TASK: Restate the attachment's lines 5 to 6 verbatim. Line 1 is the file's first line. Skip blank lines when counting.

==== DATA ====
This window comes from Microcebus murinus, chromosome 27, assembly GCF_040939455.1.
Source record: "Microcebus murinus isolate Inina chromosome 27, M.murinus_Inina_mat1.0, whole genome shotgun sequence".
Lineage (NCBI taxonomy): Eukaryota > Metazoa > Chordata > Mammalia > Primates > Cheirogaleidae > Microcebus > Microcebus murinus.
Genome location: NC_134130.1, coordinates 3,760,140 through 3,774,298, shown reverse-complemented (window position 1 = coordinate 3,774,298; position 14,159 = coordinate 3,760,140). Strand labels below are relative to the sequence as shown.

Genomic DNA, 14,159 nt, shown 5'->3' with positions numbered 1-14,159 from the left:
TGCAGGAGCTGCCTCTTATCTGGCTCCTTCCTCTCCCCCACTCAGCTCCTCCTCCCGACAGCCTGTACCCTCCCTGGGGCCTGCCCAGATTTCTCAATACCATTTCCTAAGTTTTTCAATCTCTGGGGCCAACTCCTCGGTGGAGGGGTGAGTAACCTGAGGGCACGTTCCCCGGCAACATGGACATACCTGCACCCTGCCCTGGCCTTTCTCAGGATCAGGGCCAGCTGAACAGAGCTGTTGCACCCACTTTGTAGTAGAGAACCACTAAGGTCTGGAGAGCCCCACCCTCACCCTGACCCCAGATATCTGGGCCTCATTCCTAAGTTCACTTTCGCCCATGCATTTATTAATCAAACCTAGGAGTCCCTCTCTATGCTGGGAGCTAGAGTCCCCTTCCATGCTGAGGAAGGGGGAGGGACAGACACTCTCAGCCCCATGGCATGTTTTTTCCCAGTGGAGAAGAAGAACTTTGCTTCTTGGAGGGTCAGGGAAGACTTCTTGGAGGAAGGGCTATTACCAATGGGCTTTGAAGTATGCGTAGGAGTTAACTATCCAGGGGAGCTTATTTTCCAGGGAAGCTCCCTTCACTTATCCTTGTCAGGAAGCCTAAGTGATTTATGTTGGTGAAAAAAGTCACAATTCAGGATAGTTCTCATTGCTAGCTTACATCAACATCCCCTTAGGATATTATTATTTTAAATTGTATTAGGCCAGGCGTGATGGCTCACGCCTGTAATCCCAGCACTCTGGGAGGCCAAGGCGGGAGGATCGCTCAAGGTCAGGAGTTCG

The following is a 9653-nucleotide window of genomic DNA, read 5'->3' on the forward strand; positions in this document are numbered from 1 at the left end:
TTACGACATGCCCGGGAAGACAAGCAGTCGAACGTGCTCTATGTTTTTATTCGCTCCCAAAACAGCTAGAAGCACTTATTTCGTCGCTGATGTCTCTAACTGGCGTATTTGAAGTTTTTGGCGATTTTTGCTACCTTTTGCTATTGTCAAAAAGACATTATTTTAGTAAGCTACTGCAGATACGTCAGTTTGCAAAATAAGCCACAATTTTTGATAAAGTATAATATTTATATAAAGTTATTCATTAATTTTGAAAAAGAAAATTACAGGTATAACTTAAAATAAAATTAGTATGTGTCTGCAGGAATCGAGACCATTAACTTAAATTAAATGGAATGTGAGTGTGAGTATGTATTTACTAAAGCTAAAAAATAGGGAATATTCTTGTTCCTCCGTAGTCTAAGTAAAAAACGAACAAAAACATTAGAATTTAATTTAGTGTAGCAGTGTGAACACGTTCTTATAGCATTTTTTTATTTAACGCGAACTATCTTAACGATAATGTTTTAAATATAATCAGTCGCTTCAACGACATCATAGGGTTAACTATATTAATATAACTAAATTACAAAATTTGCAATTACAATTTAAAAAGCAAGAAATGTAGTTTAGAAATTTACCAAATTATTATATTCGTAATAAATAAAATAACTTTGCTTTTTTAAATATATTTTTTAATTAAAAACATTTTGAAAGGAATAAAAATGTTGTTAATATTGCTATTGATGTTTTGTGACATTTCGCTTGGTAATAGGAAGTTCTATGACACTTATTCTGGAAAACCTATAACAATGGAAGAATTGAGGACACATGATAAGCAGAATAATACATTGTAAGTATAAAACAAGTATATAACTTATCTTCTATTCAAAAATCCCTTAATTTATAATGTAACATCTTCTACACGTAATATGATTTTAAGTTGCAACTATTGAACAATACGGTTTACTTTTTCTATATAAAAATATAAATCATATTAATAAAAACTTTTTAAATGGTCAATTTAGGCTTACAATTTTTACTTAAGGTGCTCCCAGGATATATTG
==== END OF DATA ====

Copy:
Genomic DNA, 14,159 nt, shown 5'->3' with positions numbered 1-14,159 from the left:
TGCAGGAGCTGCCTCTTATCTGGCTCCTTCCTCTCCCCCACTCAGCTCCTCCTCCCGACAGCCTGTACCCTCCCTGGGGCCTGCCCAGATTTCTCAATACCATTTCCTAAGTTTTTCAATCTCTGGGGCCAACTCCTCGGTGGAGGGGTGAGTAACCTGAGGGCACGTTCCCCGGCAACATGGACATACCTGCACCCTGCCCTGGCCTTTCTCAGGATCAGGGCCAGCTGAACAGAGCTGTTGCACCCACTTTGTAGTAGAGAACCACTAAGGTCTGGAGAGCCCCACCCTCACCCTGACCCCAGATATCTGGGCCTCATTCCTAAGTTCACTTTCGCCCATGCATTTATTAATCAAACCTAGGAGTCCCTCTCTATGCTGGGAGCTAGAGTCCCCTTCCATGCTGAGGAAGGGGGAGGGACAGACACTCTCAGCCCCATGGCATGTTTTTTCCCAGTGGAGAAGAAGAACTTTGCTTCTTGGAGGGTCAGGGAAGACTTCTTGGAGGAAGGGCTATTACCAATGGGCTTTGAAGTATGCGTAGGAGTTAACTATCCAGGGGAGCTTATTTTCCAGGGAAGCTCCCTTCACTTATCCTTGTCAGGAAGCCTAAGTGATTTATGTTGGTGAAAAAAGTCACAATTCAGGATAGTTCTCATTGCTAGCTTACATCAACATCCCCTTAGGATATTATTATTTTAAATTGTATTAGGCCAGGCGTGATGGCTCACGCCTGTAATCCCAGCACTCTGGGAGGCCAAGGCGGGAGGATCGCTCAAGGTCAGGAGTTCG